Rental property: You can deduct rental expenses (including losses) subject to the real estate activity and passive loss limitation rules. Property tax attributable to the rental use of the home isn’t subject to the $10,000 limit on the state and local tax deduction. You can’t deduct any interest that’s attributable to your personal use of the home. However, you can take the personal portion of property tax as an itemized deduction (subject to the $10,000 limit).
Non-rental property/personal property: You can deduct rental expenses only to the extent of your rental income. Any excess can be carried forward to offset rental income in future years. You also can take an itemized deduction for the personal portion of both mortgage interest and property taxes, subject to the applicable limits. In some situations, it may be beneficial to reduce your personal use of a residence so it can be classified as a rental property instead.
Selling A Home
When you sell your primary residence, you may exclude up to $250,000 (or $500,000 for joint filers) of gain if you meet certain criteria and maintain thorough records. Gains that qualify for exclusion will also be excluded from the Net Investment Income Tax (NIIT). Gain on the sale of a principal residence generally isn’t excluded from income if the gain is allocable to a period of nonqualified use. Generally, this is any period after 2008 during which the property was not used as your principal residence. (There’s an exception if the home is first used as a principal residence and then converted to nonqualified use.)
Losses on the sale of any personal residence aren’t deductible, but if part of your home is rented or used exclusively for your business, the loss attributable to that portion will be deductible, subject to various limitations.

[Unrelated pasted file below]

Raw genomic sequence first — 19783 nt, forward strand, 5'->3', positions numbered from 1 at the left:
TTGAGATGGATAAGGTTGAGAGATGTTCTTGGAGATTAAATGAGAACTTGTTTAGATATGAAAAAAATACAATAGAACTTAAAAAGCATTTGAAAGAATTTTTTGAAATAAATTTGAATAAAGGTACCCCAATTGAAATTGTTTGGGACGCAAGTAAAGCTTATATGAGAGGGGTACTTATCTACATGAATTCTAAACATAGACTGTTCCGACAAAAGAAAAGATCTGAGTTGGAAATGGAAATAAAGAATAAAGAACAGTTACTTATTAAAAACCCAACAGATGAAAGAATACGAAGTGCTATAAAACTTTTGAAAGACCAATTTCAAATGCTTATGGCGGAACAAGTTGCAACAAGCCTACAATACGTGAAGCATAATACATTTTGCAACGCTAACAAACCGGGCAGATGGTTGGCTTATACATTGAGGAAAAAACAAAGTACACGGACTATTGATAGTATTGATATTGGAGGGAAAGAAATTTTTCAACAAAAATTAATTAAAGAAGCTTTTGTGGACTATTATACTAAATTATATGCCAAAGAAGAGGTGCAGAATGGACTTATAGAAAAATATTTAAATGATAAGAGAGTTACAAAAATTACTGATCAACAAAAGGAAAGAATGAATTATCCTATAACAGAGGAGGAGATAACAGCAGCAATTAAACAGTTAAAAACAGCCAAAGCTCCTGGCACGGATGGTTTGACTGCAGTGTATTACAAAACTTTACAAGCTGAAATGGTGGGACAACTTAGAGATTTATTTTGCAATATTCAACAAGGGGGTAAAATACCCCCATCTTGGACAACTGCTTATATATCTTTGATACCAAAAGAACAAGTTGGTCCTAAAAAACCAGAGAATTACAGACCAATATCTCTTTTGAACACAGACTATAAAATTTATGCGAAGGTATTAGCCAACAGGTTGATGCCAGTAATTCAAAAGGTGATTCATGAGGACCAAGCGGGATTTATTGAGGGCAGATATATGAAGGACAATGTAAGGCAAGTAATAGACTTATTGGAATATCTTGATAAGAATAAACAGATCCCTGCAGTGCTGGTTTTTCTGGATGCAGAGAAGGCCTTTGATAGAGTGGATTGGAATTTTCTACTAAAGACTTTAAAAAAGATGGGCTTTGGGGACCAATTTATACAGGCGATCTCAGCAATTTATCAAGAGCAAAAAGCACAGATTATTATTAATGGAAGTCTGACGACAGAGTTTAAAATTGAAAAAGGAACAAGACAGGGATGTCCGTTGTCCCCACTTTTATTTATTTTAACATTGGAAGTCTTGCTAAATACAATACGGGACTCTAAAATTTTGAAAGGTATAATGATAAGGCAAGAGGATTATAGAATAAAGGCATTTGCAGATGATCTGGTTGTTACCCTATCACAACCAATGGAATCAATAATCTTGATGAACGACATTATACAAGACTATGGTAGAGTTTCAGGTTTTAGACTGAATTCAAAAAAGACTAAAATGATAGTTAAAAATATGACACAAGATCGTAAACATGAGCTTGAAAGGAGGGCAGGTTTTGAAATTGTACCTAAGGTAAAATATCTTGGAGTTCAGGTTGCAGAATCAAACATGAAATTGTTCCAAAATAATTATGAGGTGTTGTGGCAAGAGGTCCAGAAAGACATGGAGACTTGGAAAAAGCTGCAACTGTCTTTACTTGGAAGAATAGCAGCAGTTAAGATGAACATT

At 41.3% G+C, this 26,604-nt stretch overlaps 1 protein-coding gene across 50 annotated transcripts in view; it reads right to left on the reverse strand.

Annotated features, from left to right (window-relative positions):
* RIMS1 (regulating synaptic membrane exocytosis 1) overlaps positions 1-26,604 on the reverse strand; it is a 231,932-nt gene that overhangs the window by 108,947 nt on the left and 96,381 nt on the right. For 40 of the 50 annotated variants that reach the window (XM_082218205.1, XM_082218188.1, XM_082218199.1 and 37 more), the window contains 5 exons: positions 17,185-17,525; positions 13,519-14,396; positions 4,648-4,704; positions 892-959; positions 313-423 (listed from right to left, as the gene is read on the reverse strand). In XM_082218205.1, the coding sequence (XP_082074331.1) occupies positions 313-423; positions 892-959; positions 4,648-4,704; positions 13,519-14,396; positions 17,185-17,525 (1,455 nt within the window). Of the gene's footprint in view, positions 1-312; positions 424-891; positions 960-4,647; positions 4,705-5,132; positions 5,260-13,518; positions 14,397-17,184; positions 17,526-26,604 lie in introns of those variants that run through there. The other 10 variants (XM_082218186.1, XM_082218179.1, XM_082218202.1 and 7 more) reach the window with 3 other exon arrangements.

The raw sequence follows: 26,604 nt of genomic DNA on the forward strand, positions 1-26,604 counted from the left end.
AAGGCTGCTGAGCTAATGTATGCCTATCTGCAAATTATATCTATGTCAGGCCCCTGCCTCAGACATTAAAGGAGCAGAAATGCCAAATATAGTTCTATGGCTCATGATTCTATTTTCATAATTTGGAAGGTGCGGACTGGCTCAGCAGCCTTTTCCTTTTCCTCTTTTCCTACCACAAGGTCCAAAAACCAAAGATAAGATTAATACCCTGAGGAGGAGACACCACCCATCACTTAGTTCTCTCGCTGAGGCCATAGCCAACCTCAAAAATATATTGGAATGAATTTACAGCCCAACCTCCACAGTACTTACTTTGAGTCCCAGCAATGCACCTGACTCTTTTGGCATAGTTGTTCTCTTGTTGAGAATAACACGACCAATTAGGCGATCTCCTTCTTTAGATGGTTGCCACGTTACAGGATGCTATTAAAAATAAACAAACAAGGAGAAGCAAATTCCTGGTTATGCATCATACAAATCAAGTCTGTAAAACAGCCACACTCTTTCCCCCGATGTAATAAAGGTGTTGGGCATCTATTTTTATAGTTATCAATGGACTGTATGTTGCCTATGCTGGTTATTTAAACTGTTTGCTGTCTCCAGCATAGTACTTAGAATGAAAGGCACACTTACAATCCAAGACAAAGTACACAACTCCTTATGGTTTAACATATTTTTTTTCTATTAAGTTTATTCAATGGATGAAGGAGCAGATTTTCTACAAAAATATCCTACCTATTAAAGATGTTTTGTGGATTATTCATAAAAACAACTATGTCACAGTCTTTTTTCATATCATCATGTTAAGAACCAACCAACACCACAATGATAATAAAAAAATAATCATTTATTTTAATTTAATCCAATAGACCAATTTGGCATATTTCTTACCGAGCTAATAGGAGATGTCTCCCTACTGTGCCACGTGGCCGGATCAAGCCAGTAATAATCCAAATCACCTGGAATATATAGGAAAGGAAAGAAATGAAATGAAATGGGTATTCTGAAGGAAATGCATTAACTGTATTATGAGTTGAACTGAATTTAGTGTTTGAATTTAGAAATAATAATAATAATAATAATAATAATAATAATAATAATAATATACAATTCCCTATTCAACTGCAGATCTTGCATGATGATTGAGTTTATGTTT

Because a second home is ineligible for the gain exclusion, consider converting it to rental use before selling. Then, it can be considered a business asset, and you may be able to defer tax on any gains through an installment sale or a Section 1031 exchange.
Depreciation-Related Tax Breaks
Three depreciation-related breaks may be available to real estate investors:
- Bonus depreciation note: Under the TCJA, real estate businesses that elect to deduct 100% of their business interest expense are ineligible for bonus depreciation.
- Section 179 expensing election: This tax break allows you to deduct (rather than depreciate over a number of years) qualified property, subject to certain limits. The TCJA also allows Sec. 179 expensing for certain depreciable tangible personal property used predominantly to furnish lodging and for the following improvements to nonresidential real property: roofs, HVAC equipment, fire protection and alarm systems, and security systems.
Tax Deferral Strategies for Investment Property
It’s possible to divest yourself of appreciated investment real estate or rental property but defer the tax liability. The strategies below may even help you keep your income low enough to avoid triggering the 3.8% NIIT and the 20% long-term capital gains rate.
Installment sale: An installment sale allows you to defer gains by spreading them over several years as you receive the proceeds. Beware: ordinary gain from certain depreciation recapture is recognized in the year of sale, even if you don’t receive any cash. You could also end up paying more if tax rates increase in the future.
Sec. 1031 exchange: Also known as a “like-kind” exchange, this technique allows you to exchange one real estate investment property for another and defer paying tax on any gain until you sell the replacement property. Restrictions and risks apply. For example, the TCJA prohibits Sec. 1031 exchanges for real estate held primarily for sale. Elimination of this break has been proposed.
For more Real Estate tax guidance contact a Haynie & Company tax advisor.